May 10, 2005
A rare fish that has been on the federal endangered species
list for 17 years is being given a new chance at survival in Tennessee
River tributary where the fish has not been seen since the 1880s.
Today, 217 young boulder darters, grown in a hatchery, are being released
by professional foresters and scientists into Shoal Creek, which flows
through Lawrence County, Tennessee, and Lauderdale County, Alabama.
|Boulder Darter - USFW photo
Our partnership of public and private organizations may save the rare
boulder darter from extinction, said Sam D. Hamilton, Southeast regional
director for the U.S. Fish and Wildlife Service. Before today, this fish
only existed in the Elk River in Tennessee and Alabama. Now another
population of boulder darters has a chance to gain a foothold in the wild,
and perhaps eventually recover to the point that Endangered Species Act
protection is no longer needed.
The Service is joined in the effort by International Paper (IP), Tennessee
Wildlife Resources Agency, the Alabama Department of Conservation and
Natural Resources, and Conservation Fisheries Inc., (CFI), a non-profit
fish conservation organization based in Knoxville, Tenn., that provided the
As part of reintroducing the darters to Shoal Creek, the fish were placed
in bags and then floated in Shoal Creek so they could acclimate to their
new environment before being released. CFI will tag each darter, monitor
the fish population several times a year and document any spawning
The boulder darter was listed as endangered in 1988. The only known wild
populations of the boulder darter exist in the Elk River, Giles and Lincoln
Counties, Tenn., and Limestone County, Ala., and in the lower reaches of
Richland Creek, an Elk River tributary. Only three inches in length, the
fish is olive-to-gray-colored. There is evidence, based on historically
available suitable habitat, that boulder darter fish once inhabited
fast-water, rocky habitat in the Tennessee River and its larger tributaries
from the Paint Rock River in Madison County, Ala., downstream to at least
Boulder darter populations originally disappeared from the Tennessee River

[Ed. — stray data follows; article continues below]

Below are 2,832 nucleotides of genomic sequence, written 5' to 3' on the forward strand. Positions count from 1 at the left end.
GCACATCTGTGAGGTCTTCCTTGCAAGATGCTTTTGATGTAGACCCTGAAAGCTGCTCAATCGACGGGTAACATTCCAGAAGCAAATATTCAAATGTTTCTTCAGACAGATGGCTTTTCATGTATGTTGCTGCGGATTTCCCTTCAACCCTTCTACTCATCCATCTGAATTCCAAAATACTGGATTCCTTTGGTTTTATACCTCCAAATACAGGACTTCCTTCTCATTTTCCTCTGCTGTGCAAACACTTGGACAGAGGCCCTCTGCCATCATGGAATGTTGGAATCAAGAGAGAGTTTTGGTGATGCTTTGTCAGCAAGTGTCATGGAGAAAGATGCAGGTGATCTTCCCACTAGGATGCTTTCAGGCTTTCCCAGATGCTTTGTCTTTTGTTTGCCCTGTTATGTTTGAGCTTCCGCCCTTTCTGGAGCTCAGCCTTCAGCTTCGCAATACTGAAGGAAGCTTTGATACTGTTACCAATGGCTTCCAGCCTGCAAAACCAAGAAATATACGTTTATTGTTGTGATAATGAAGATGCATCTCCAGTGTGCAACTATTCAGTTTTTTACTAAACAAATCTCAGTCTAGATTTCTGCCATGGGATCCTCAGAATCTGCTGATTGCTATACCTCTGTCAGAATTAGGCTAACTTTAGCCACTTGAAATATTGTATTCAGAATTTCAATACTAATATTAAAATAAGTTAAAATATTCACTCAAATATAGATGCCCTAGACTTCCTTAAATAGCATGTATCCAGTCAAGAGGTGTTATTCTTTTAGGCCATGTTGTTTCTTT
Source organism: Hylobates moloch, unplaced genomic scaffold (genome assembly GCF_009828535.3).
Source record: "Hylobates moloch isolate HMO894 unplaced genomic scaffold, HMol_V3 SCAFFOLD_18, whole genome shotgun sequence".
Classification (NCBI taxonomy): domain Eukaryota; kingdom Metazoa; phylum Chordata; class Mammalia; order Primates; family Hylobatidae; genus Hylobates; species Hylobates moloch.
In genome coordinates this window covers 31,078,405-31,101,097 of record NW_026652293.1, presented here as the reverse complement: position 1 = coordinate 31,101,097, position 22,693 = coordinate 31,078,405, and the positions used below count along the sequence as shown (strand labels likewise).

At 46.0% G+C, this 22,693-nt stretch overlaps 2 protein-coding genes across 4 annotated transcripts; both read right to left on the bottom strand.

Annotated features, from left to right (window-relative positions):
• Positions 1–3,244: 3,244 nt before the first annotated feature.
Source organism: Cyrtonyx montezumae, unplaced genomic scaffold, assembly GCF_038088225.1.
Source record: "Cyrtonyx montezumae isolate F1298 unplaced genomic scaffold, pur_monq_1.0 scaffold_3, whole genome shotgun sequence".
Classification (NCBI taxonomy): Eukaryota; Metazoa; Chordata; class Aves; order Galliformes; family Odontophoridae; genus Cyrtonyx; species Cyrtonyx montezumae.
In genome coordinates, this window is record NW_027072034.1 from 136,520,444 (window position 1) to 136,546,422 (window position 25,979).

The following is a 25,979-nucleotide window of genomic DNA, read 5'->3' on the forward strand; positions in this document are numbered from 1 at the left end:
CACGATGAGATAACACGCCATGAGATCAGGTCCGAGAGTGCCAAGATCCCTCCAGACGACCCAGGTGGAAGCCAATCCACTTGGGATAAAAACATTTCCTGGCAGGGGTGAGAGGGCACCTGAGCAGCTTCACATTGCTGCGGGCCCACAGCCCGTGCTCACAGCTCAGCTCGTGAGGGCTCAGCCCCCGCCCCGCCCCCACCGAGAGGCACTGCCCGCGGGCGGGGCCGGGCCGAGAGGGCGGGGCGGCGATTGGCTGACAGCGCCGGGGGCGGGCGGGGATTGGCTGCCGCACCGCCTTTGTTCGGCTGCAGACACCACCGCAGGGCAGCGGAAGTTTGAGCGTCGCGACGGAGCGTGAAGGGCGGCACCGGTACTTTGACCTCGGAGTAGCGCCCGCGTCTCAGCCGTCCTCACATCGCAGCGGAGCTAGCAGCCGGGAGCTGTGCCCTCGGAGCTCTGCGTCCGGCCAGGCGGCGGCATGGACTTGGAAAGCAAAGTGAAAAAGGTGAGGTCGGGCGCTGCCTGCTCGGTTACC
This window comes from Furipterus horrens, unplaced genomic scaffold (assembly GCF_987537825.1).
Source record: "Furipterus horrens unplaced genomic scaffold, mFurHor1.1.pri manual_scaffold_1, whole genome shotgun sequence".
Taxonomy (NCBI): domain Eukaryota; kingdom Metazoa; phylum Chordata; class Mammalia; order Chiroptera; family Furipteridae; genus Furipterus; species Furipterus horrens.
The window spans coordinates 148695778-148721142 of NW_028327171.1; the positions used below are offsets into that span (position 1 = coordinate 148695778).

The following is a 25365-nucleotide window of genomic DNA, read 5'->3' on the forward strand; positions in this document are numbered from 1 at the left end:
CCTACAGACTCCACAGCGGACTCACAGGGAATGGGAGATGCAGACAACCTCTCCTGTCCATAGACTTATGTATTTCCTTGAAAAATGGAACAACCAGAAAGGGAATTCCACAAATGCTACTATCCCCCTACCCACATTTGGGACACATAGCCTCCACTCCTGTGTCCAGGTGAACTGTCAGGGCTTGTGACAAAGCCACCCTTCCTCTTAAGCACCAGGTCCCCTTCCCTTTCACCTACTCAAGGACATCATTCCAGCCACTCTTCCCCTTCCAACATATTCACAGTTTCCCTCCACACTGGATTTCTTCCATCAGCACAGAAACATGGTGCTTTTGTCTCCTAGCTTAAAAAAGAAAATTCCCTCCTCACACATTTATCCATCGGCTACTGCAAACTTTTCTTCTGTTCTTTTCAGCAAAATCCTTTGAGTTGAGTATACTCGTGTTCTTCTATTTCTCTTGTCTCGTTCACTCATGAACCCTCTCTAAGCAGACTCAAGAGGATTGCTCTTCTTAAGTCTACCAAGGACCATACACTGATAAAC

system because of poor water quality and the construction of Wilson Dam.
However, as a result of the Clean Water Act and environmental control
measures by public and private organizations, industries and individuals,
the creek’s water quality has greatly improved.
A portion of Shoal Creek adjacent to International Paper forests was
identified as the best site for reintroduction of the fish.
Since 2001, International Paper has been an active partner in preparing to
reintroduce the boulder darter into Shoal Creek. While conducting a survey
of Shoal Creek, CFI identified a shoal adjacent to an area of our
forestlands in southeastern Tennessee as the best habitat for the initial
reintroduction, said David A. Liebetreu, International Paper’s vice
president, Forest Resources. Our IP professional foresters and scientists
were already involved in the propagation effort, so it was a natural step
to reintroduce the fish from the banks of our forestland into the waters
that we help to protect. This is a tribute to our protection of water
quality and an example of our continuing efforts to protect aquatic
The reintroduced fish are designated as nonessential experimental
populations under the Endangered Species Act. This classification precludes
anyone who accidentally kills or harms the fish from being in violation of
the law, provided that the take occurs as part of an otherwise lawful
activity. Similarly, federal or federally funded projects will not be
required to be altered or stopped to protect these darters.
Non-essential experimental populations are valuable management tools in the
recovery of rare species. Because of the reduced regulatory restrictions on
these populations, this designation on a portion of Shoal Creek provides a
recovery opportunity for the boulder darter that might not otherwise be
realized, said Gary Myers, executive director, Tennessee Wildlife Resources
Agency. It is also providing a partnership opportunity for state and
federal agencies, conservation organizations and industry to work together
toward the common goal of species recovery.
The boulder darter reintroduction is part of a major, cooperative effort to
restore and recover native species in the Tennessee River system. Other
projects have included reintroducing the spotfin chub and three other fish
species into Abrams Creek in Blount County; augmenting boulder darter
populations in the Elk River; and reintroducing the spotfin chub and three
other federally-listed species into the Tellico River.